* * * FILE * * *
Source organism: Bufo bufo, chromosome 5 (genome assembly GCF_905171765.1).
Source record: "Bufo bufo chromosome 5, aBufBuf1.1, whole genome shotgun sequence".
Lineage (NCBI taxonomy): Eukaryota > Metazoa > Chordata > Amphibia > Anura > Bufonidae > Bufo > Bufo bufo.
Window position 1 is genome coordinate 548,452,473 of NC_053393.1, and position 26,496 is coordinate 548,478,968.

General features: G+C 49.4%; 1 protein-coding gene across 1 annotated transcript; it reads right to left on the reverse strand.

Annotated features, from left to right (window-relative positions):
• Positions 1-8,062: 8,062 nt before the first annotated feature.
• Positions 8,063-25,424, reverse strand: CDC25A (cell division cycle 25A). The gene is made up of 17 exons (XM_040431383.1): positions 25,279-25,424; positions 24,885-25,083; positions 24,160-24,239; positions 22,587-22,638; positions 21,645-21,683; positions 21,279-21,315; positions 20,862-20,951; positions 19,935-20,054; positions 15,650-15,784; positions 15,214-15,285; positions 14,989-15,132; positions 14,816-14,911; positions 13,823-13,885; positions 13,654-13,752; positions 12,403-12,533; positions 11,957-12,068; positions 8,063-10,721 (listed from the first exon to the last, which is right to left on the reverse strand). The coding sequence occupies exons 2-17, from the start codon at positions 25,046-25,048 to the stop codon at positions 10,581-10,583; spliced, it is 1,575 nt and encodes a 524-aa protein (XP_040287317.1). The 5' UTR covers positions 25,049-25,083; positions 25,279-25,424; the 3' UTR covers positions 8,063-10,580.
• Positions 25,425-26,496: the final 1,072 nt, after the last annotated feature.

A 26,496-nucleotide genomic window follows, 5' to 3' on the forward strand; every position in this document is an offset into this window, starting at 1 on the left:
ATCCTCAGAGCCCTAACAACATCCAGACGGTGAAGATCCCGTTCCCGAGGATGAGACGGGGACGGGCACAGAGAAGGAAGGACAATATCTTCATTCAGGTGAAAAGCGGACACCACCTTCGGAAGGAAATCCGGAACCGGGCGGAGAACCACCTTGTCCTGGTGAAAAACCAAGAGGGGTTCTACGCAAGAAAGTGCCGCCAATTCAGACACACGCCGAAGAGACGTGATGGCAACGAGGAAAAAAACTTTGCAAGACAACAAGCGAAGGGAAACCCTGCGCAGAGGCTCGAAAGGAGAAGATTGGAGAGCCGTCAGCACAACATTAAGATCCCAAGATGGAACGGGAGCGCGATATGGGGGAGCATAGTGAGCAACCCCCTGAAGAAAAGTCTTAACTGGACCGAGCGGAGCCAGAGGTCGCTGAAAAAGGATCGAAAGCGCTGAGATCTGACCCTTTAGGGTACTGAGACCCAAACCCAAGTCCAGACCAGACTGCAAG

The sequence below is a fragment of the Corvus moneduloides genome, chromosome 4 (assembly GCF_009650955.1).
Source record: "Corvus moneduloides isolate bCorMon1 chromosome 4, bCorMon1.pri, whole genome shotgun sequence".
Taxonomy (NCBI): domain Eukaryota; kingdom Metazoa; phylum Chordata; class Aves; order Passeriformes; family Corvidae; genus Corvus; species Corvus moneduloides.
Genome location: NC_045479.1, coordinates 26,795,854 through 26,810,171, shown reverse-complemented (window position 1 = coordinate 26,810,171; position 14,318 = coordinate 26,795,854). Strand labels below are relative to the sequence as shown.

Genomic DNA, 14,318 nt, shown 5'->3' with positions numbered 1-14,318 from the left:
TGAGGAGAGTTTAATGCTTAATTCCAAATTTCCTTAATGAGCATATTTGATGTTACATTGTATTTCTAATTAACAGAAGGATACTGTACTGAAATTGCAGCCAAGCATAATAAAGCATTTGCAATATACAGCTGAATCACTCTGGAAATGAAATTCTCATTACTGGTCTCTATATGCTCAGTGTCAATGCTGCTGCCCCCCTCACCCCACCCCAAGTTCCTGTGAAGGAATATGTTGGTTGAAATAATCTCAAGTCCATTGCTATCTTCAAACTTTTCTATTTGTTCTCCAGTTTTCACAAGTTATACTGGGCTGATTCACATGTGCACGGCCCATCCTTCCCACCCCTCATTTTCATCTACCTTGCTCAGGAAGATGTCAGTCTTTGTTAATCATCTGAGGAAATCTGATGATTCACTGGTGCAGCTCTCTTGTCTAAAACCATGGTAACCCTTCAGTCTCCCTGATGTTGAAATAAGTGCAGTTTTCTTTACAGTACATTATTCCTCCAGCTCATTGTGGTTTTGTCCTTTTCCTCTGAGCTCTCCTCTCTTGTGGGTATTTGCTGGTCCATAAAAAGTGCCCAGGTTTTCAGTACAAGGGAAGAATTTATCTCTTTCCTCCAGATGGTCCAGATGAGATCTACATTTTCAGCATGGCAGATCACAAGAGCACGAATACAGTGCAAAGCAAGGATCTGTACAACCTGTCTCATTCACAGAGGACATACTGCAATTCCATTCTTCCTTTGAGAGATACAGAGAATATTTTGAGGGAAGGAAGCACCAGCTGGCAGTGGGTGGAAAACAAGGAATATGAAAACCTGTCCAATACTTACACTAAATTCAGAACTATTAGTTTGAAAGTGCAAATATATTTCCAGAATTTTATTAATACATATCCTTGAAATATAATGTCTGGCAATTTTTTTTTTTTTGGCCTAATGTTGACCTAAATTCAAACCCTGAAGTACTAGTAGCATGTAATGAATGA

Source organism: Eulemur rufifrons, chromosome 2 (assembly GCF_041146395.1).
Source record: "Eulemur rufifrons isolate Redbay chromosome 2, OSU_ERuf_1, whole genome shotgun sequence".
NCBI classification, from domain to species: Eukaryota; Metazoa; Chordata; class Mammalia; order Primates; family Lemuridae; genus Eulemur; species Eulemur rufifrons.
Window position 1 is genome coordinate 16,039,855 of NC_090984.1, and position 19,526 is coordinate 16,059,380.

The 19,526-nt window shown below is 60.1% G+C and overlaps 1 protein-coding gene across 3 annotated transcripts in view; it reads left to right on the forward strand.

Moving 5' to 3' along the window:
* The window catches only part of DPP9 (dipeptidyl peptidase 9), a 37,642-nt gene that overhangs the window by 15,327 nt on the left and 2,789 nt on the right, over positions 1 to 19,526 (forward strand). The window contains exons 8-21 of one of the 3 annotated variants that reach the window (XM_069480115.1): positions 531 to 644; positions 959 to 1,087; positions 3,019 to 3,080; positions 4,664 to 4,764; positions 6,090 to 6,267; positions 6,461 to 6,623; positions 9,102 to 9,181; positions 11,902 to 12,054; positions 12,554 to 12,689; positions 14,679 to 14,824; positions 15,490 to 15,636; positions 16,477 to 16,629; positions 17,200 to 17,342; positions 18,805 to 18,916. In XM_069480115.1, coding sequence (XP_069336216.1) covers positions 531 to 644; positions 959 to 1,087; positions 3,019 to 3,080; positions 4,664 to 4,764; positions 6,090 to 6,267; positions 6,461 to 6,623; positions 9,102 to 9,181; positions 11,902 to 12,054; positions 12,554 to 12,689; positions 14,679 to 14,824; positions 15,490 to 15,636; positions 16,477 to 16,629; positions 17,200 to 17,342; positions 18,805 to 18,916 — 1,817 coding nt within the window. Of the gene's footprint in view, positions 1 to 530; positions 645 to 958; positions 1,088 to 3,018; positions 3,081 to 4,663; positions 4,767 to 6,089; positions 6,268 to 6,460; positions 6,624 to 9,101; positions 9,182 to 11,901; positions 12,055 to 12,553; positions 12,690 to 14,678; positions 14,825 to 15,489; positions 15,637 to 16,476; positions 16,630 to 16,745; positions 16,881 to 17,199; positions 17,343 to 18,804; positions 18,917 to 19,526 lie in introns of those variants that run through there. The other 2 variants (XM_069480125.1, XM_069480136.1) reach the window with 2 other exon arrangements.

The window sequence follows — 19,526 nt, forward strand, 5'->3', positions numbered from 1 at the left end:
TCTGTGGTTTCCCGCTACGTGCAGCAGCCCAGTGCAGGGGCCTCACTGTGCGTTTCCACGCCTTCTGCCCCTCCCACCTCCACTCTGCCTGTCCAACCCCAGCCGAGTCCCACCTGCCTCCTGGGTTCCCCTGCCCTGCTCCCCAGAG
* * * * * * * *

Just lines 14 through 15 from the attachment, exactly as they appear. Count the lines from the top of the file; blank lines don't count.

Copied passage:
Taxonomy (NCBI): domain Eukaryota; kingdom Metazoa; phylum Chordata; class Aves; order Passeriformes; family Corvidae; genus Corvus; species Corvus moneduloides.
Genome location: NC_045479.1, coordinates 26,795,854 through 26,810,171, shown reverse-complemented (window position 1 = coordinate 26,810,171; position 14,318 = coordinate 26,795,854). Strand labels below are relative to the sequence as shown.